(photo credit: Courtesy)
French citizens who want to return to their former Jewish surnames scored a
victory on Wednesday when, for the first time, the Justice Ministry gave them
its permission. Following the decision, a Mr. Bouché will become
Mr. Weill while a Mr. Didier will be Mr. Landesman.
“Until now we
could not go back to our old names,” said Celine Masson, one of the leaders of
La Force du Nom, an organization which lobbied the government on their behalf.
“But now we have permission for two who have been allowed to go back and there
are more to come.”
Jewish surnames can be difficult to pronounce or spell
in some languages. Worse, they can expose their bearers to anti-Semitism which
is one reason why in France – and many other parts of the world – a long list of
Jews, from Leon Trotsky (Lev Davidovich Bronshtein) to Lenny Bruce (Leonard
Alfred Schneider), have had them changed.
“There was the trauma of the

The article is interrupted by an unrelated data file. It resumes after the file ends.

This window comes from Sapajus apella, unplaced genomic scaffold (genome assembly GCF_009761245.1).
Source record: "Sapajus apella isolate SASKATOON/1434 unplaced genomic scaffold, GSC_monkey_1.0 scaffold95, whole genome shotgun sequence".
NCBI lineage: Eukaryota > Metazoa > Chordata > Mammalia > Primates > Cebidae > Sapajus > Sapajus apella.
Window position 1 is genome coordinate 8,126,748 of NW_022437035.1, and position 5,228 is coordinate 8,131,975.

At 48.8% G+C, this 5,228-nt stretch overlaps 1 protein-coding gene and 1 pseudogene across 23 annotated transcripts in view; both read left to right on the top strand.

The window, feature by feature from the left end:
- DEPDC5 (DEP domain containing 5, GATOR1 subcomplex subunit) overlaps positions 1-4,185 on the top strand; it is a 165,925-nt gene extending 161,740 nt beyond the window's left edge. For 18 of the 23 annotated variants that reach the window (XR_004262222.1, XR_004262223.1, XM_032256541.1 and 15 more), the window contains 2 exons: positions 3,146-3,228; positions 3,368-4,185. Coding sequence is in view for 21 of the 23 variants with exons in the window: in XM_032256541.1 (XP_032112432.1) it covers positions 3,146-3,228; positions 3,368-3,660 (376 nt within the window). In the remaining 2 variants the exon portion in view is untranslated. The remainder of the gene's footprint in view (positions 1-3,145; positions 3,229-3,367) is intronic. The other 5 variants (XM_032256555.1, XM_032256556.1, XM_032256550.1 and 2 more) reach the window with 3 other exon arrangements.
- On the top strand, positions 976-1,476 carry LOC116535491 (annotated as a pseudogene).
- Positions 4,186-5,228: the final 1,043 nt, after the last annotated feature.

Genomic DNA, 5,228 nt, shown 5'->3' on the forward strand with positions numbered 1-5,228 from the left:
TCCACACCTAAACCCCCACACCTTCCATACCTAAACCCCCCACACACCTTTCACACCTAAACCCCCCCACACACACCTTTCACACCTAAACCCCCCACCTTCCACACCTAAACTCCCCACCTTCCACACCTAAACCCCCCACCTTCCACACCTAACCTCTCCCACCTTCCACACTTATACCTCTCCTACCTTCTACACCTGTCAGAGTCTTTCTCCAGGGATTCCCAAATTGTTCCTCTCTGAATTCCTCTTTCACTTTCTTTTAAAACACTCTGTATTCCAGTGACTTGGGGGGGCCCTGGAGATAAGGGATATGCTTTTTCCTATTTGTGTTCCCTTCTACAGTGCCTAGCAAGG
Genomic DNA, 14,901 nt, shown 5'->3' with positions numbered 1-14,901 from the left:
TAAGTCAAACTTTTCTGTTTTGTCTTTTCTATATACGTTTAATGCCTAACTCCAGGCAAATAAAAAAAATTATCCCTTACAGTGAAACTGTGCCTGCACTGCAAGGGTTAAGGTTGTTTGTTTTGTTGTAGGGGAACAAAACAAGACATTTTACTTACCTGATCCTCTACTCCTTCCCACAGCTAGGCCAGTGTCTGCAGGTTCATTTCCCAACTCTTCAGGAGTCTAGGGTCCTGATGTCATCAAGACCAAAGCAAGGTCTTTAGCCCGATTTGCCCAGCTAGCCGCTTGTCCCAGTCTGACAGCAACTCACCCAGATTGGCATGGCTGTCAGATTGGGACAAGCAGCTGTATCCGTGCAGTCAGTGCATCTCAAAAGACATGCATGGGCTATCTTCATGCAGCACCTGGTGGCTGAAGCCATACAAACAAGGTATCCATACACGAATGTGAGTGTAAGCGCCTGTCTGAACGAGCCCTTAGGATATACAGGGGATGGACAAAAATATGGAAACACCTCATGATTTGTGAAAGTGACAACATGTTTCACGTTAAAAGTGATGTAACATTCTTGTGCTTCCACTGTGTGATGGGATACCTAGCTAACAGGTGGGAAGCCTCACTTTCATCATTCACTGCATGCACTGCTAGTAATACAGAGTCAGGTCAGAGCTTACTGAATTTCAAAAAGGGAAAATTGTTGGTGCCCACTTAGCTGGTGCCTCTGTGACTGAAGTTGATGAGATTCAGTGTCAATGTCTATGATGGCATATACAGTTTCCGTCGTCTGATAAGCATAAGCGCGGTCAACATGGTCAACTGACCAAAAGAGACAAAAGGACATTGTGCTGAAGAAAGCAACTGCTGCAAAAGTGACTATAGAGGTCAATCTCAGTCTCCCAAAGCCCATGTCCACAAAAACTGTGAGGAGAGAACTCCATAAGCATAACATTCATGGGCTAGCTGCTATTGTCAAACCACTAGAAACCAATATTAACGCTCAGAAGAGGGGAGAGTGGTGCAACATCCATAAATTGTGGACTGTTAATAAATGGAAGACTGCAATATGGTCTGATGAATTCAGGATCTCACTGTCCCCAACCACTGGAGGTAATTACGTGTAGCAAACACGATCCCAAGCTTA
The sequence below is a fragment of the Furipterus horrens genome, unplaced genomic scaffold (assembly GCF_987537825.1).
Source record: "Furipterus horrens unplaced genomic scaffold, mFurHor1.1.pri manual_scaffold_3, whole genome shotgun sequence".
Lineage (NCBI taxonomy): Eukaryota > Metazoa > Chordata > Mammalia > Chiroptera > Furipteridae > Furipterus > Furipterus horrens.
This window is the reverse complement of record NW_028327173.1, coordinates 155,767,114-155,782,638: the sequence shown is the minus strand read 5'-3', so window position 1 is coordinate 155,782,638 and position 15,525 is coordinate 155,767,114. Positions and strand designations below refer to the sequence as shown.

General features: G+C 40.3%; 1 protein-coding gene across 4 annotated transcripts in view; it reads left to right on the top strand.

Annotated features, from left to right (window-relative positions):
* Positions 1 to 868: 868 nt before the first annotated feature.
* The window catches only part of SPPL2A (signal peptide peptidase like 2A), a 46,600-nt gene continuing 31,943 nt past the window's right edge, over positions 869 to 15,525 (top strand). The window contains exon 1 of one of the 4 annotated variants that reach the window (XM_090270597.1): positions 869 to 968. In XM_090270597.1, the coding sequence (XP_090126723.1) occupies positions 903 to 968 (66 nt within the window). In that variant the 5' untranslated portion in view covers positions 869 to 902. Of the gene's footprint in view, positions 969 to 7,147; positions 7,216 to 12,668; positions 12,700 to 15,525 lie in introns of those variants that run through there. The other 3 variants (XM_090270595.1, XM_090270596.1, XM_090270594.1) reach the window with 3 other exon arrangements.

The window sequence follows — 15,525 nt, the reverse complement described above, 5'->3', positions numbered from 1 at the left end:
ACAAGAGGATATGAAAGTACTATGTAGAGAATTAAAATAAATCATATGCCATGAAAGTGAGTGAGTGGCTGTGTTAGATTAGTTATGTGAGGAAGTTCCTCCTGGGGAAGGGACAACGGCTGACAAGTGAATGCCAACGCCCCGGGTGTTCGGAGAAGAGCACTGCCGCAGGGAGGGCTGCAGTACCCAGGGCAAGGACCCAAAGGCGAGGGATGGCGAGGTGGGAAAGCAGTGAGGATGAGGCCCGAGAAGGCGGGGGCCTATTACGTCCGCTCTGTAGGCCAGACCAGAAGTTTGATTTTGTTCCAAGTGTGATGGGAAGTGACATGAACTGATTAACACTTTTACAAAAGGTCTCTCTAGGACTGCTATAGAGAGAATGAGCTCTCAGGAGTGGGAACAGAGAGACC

Holocaust,” said Masson.
“Many wanted to forget and not have their
children go through what they did. But now many people are claiming back their
But in France those who found a new sense of pride in their
Jewish past and wanted to reclaim their heritage hit an obstacle: By law one
cannot go back to a name that either they or one of their ancestors asked to
La Force du Nom petitioned the Justice Ministry last year to have
the law changed expecting an answer no later than October 2010.
French bureaucracy and a long jurisprudence process delayed the decision,” said
Masson. “But now finally we have succeeded.”
She said 10 other people who
want to return to their families’ old surnames are currently on the waiting
list, some of whom decided to do so against the wishes of their
“One of them only found out he was Jewish when his grandmother
died,” she said.
“He looked at the death certificate and saw her name was
different than his. His father was against his changing his name but he said he
wanted to pass down the name to his children.”
Curiously, Masson, whose
father changed his name from Hasan when he moved to France from North Africa and
has dedicated much of her time to fight for the rights of others to change
theirs, is not on the waiting list.
“My father would rather I not change
it,” she said, “and I wouldn’t like to do it without his permission.”